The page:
Mircea Popescu, the alleged holder of one million bitcoin, died this week aged just 41.
Popescu was a well-known bitcoin evangelist, and had founded the MPOe exchange in 2011, which later became MPEx in 2012, the same year it listed bitcoin futures.
Popescu’s life has always been controversial, especially from a professional point of view, with various accusations starting to circulate online since 2012, notably of sexism, anti-Semitism and bigotry.
He was of Romanian descent, was known as “The Father of Bitcoin Toxicity”, and self-proclaimed “the world’s greatest erotic writer”. He is believed to have been one of the largest single holders of bitcoin in the world.
RIP Mircea Popescu (1980 – 2021)
Called "The Father of Bitcoin Toxicity" by some, Mircea will endure as one of #Bitcoin's most vilified figures and inarguably one of its greatest philosophers.
In memory, a collection of my favorite MP quotes below. pic.twitter.com/KMoIfKGeSk
— RIZZO (@pete_rizzo_) June 27, 2021
He himself claimed to hold 1 million BTC, but many do not believe this to be correct. More conservative estimates put the number of bitcoin held by Popescu in the tens of thousands, which at today’s prices amounts to well over $300 million, while the total value of his BTC during the mid-April peak is thought to have exceeded $2 billion.
In 2012 he began to have problems with the SEC, so much so that he increasingly became a ‘toxic maximalist’ of Bitcoin. For instance, he had no problem calling Ripple a scam.
His aggressive and unpretentious attitude has earned him a certain following, so much so that he has built up a real brand as an extremist Bitcoin evangelist.
Six years ago he even published a post on his blog with a sort of 1 BTC “prize” for the death of the developer Pieter Wuille.
His free spirit can be summed up in this sentence of his:
“I like Bitcoin because I like freedom. Simple as that”.
The news of his death was given a few days ago on Teletica.com. He was found drowned in Playa Hermosa de Garabito, Costa Rica.
According to Teletica, at around 8:30 AM on 23 June he went into the sea to bathe and was swept away by the current, dying instantly.
Doubts have been raised about the manner of his death, as was the case with the other illustrious death of a controversial crypto influencer in June, that of John McAfee, which occurred on virtually the same day.
As things stand, no one seems to know of any descendants to whom he may have bequeathed his bitcoin. Indeed, rumours are circulating online that Popescu’s family does not have access to his wallets.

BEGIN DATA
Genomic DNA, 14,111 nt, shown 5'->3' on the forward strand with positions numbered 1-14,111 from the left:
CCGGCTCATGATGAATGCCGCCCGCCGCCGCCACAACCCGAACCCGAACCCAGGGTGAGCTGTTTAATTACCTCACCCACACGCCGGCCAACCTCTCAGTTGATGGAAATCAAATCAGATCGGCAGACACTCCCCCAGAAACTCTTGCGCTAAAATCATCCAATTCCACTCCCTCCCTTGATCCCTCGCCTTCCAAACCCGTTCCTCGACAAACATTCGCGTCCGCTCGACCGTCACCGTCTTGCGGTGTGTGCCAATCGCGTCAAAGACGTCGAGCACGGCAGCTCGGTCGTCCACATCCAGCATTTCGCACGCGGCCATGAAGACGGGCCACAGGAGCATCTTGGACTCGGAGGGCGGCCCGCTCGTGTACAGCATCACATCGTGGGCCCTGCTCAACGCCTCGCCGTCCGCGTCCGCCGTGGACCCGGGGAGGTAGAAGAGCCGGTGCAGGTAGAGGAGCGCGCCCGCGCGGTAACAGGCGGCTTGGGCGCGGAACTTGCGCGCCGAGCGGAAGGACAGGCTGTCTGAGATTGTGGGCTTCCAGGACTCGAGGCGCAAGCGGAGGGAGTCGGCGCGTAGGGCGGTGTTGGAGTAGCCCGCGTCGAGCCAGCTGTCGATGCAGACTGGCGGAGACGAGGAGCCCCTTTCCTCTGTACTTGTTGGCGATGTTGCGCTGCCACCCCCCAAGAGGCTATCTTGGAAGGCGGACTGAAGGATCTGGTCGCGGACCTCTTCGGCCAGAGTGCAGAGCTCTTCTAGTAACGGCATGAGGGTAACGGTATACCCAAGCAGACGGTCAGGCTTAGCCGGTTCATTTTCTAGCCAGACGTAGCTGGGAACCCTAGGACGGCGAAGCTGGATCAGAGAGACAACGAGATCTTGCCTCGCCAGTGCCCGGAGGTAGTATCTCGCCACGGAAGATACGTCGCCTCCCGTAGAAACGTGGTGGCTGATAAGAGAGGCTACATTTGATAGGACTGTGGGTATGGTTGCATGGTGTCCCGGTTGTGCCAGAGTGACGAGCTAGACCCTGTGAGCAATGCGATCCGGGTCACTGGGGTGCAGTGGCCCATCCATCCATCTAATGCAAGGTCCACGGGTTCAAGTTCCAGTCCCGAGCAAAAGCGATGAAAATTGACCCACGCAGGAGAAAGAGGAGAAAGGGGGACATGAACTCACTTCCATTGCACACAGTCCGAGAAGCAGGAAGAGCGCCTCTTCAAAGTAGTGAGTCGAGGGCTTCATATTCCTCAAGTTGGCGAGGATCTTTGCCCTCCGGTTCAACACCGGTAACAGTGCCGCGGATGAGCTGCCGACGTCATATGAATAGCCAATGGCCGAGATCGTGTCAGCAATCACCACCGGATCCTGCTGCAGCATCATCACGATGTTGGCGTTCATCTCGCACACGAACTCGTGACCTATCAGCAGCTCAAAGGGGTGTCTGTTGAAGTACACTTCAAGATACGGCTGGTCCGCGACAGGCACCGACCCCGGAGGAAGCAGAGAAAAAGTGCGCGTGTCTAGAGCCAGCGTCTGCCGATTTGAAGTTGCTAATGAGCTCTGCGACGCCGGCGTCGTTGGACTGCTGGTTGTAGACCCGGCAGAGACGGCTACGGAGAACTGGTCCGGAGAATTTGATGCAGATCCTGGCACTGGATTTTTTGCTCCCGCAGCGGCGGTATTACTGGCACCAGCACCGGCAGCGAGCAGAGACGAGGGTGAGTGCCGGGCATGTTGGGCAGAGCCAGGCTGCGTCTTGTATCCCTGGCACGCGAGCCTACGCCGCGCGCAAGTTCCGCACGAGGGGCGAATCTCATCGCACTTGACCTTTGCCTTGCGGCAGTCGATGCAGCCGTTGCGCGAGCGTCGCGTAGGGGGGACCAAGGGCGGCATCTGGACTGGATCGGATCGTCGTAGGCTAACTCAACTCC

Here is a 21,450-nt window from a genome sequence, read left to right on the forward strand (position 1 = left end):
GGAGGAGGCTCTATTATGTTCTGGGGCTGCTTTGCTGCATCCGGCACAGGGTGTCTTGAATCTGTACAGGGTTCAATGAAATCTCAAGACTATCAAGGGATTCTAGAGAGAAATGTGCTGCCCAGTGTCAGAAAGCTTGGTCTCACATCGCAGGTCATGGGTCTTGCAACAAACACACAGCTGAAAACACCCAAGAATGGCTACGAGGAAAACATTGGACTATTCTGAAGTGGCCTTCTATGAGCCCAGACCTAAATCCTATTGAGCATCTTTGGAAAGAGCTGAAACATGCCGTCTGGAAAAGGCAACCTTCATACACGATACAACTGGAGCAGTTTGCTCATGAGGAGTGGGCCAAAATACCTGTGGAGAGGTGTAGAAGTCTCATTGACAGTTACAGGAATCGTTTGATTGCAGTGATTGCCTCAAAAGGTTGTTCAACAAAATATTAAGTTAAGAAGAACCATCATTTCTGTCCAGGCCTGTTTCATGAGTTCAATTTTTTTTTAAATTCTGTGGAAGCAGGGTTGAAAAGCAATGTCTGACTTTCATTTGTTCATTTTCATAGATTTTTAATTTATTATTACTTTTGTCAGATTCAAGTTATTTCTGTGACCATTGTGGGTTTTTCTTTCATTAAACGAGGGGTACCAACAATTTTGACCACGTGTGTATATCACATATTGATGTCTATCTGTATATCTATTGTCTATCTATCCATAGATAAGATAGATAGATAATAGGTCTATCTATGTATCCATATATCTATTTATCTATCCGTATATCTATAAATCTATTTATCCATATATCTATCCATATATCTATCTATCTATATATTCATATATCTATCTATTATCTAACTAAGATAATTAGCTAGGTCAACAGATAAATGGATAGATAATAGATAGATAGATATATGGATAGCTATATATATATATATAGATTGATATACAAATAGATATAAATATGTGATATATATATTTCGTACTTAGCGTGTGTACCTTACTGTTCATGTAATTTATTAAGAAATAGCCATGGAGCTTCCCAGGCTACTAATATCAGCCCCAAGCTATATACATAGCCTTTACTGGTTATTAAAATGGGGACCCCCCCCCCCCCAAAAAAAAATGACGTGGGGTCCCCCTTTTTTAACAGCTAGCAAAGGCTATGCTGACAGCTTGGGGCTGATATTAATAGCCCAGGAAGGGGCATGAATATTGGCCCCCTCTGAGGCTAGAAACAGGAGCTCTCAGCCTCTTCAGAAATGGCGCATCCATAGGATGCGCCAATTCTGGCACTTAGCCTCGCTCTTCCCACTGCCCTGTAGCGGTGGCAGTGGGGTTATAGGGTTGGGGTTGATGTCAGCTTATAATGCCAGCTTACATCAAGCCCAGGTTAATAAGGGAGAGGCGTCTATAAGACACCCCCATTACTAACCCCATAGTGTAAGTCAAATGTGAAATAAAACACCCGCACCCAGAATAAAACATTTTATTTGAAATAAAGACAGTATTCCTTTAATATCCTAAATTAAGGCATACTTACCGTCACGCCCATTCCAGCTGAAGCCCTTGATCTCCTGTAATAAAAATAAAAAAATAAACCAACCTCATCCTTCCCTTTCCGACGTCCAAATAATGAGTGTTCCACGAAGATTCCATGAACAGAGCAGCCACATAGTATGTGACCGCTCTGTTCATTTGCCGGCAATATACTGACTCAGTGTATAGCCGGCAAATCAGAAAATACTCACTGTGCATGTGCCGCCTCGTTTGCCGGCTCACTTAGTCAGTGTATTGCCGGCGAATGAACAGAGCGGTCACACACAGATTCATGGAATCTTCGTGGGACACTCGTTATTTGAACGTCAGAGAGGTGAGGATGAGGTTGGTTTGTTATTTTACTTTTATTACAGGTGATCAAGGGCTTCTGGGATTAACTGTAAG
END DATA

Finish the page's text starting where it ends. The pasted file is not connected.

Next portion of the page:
That is, as far as is now known, his bitcoin may in fact be lost forever, unless someone somehow manages to get their hands on the private keys to his wallets.
Therefore, in light of the public information currently available on this matter, it would appear that the BTC held by Popescu are currently unusable, regardless of how many there really were.
However, they could become usable again if someone were to get hold of the private keys of the addresses on which they are stored.
In theory, it should be the heirs who receive these private keys, but as far as is known, it does not appear that they will receive them, as Popescu may not have bequeathed them to anyone.
At this point, if the heirs do not receive them, his bitcoin may be lost forever, unless someone manages to get hold of the private keys in some other way.
Satoshi Nakamoto’s bitcoin
No one has ever managed to find the private keys to the addresses used by Satoshi Nakamoto to mine bitcoin between 2009 and 2011, and on which more than a million bitcoin are allegedly stored in total, although Popescu may not have been as good at hiding his.
The most likely hypothesis therefore seems to be that Popescu’s BTC have been lost forever, as have Nakamoto’s. This hypothesis, however, is not the only one, and it is not definitive because it is not possible to exclude that those keys will be found again sooner or later.
What happens to the bitcoin after the death of the owner?
This news brings us back to the still open problem of the inheritance of bitcoin after the death of the owner of the wallet.
The solution would theoretically be very simple: bequeath the private keys or seed using a simple will.
The problem is that sometimes those who inherit private keys or seeds don’t even know what bitcoin is. This is one of the reasons why crypto inheritance services are on the rise.
Furthermore, this kind of service seems to have had a big increase in requests during the first lockdown for the Covid-19 pandemic.